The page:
Alwaght- US Defense Secretary James Mattis announced on Friday Washington will stop providing weapons to the Syrian Kurdish militias.
“The YPG is armed and as the coalition stops operations then obviously you don’t need that, you need security, you need police forces, that is local forces, that is people who make certain that ISIS doesn’t come back,” Mattis told journalists on a military plane en route to Cairo as he was on his way to start a five-day trip to the Middle East.
The YPG, or the People’s Protection Units, are Kurdish militias playing a leading role in the so-called Syrian Democratic Forces (SDF), a mainly Kurdish coalition supported by the US in Syria.
This follows a vow US President Donald Trump made to his Turkish counterpart to scale down support to the groups Ankara sees as terrorists.
Asked if the US indeed intends to halt is program to arm the Kurdish forces in Syria, Mattis said, “Yes,” and added that Pentagon is “going to go exactly along the lines of what the President announced.” Last Sunday, Turkish Foreign Minister Mevlut Cavusoglu said that US President Donald Trump promised he would “not provide weapons to the YPG” in a phone call with his Turkish counterpart, Recep Tayyip Erdogan.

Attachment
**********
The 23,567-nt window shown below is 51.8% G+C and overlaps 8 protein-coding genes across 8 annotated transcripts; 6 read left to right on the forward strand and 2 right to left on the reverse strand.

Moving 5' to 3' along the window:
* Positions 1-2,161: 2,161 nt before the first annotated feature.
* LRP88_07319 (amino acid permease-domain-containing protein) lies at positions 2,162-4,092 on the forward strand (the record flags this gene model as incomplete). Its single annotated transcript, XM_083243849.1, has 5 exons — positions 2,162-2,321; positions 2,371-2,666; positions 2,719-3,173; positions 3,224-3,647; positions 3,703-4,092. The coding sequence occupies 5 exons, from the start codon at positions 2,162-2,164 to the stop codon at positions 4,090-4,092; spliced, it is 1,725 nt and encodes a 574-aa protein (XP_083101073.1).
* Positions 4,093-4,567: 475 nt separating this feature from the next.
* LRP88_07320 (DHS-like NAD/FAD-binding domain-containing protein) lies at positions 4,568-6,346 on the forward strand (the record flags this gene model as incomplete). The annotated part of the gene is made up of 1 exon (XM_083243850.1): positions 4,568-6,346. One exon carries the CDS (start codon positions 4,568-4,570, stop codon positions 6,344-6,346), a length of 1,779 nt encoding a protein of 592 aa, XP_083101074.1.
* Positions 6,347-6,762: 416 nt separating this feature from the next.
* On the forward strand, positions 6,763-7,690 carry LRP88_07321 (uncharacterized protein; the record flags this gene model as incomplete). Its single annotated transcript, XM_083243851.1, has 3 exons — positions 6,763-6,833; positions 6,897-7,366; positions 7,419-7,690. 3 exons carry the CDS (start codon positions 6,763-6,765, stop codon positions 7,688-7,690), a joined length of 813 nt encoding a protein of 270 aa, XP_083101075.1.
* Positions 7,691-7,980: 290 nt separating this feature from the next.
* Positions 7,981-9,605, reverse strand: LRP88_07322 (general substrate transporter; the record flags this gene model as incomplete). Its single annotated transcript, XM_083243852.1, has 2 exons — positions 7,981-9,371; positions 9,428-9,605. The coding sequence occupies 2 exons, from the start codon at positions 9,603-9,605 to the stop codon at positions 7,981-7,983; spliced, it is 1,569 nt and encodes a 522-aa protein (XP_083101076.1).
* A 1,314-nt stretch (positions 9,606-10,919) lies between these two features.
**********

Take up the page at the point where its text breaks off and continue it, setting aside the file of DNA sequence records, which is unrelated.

Mattis also said that the Pentagon was "changing the composition of our forces" in Syria as its operations there enter their final stages. “The troops are changing their stance... that includes with our allies who are now changing their stance as they come to the limits of where they are going,” he said, as cited by Reuters.
The US recently said that about 400 Marines and their artillery would be leaving Syria after the end of the operation aimed at retaking Raqqa from ISIS. The actual number of American troops in Syria, however, could still be significant as recent reports suggest that the US is concealing their true numbers in the Middle Eastern country.
The US program envisaging arms supplies to the Syrian Kurds, as well as disagreements over their future status, have strained relations between Washington and Ankara. Turkey views the US-backed Kurdish YPG militia as a terrorist organization linked to the outlawed Kurdistan Workers’ Party (PKK) that have waged a three decade-long insurgency in Turkey.
Washington has repeatedly stressed that, while it is aware of Turkey’s security concerns, its policy of arming the Kurds is “necessary to ensure a clear victory” in Raqqa. Ankara, however, claimed that the YPG is not fighting Islamic State but seeks to engage in cooperation with the extremists.
Less than a week before his phone call with Trump, Erdogan accused the US of “breaking its promises” in Syria over its continued support for the YPG, and even claimed that the US was providing "a lot of dollars" to the ISIS terrorists.